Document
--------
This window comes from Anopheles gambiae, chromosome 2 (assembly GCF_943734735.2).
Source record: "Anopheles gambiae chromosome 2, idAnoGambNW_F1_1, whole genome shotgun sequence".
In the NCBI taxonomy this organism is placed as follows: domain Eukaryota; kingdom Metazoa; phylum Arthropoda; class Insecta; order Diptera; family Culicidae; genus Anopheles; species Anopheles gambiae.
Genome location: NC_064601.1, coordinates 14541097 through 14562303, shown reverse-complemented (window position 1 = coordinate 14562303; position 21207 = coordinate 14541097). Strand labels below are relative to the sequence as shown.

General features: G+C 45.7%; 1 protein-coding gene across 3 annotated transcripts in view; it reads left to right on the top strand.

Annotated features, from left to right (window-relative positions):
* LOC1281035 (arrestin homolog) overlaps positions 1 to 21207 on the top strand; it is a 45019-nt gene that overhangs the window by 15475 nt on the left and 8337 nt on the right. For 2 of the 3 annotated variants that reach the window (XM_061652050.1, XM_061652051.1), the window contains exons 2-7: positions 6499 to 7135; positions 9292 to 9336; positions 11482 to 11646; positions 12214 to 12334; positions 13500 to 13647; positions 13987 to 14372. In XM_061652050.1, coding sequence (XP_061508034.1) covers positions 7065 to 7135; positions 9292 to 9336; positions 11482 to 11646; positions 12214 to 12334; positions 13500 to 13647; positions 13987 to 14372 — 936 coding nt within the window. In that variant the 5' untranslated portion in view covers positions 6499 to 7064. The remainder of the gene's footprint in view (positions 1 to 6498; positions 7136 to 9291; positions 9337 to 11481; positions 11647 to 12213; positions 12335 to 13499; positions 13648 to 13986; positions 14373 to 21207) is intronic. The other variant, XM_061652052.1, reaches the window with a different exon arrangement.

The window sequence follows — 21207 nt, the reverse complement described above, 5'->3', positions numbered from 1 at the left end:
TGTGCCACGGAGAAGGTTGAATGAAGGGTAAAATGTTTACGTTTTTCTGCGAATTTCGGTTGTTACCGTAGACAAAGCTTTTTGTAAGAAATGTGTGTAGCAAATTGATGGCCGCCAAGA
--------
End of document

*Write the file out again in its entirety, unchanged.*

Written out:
This window comes from Anopheles gambiae, chromosome 2 (assembly GCF_943734735.2).
Source record: "Anopheles gambiae chromosome 2, idAnoGambNW_F1_1, whole genome shotgun sequence".
In the NCBI taxonomy this organism is placed as follows: domain Eukaryota; kingdom Metazoa; phylum Arthropoda; class Insecta; order Diptera; family Culicidae; genus Anopheles; species Anopheles gambiae.
Genome location: NC_064601.1, coordinates 14541097 through 14562303, shown reverse-complemented (window position 1 = coordinate 14562303; position 21207 = coordinate 14541097). Strand labels below are relative to the sequence as shown.

General features: G+C 45.7%; 1 protein-coding gene across 3 annotated transcripts in view; it reads left to right on the top strand.

Annotated features, from left to right (window-relative positions):
* LOC1281035 (arrestin homolog) overlaps positions 1 to 21207 on the top strand; it is a 45019-nt gene that overhangs the window by 15475 nt on the left and 8337 nt on the right. For 2 of the 3 annotated variants that reach the window (XM_061652050.1, XM_061652051.1), the window contains exons 2-7: positions 6499 to 7135; positions 9292 to 9336; positions 11482 to 11646; positions 12214 to 12334; positions 13500 to 13647; positions 13987 to 14372. In XM_061652050.1, coding sequence (XP_061508034.1) covers positions 7065 to 7135; positions 9292 to 9336; positions 11482 to 11646; positions 12214 to 12334; positions 13500 to 13647; positions 13987 to 14372 — 936 coding nt within the window. In that variant the 5' untranslated portion in view covers positions 6499 to 7064. The remainder of the gene's footprint in view (positions 1 to 6498; positions 7136 to 9291; positions 9337 to 11481; positions 11647 to 12213; positions 12335 to 13499; positions 13648 to 13986; positions 14373 to 21207) is intronic. The other variant, XM_061652052.1, reaches the window with a different exon arrangement.

The window sequence follows — 21207 nt, the reverse complement described above, 5'->3', positions numbered from 1 at the left end:
TGTGCCACGGAGAAGGTTGAATGAAGGGTAAAATGTTTACGTTTTTCTGCGAATTTCGGTTGTTACCGTAGACAAAGCTTTTTGTAAGAAATGTGTGTAGCAAATTGATGGCCGCCAAGA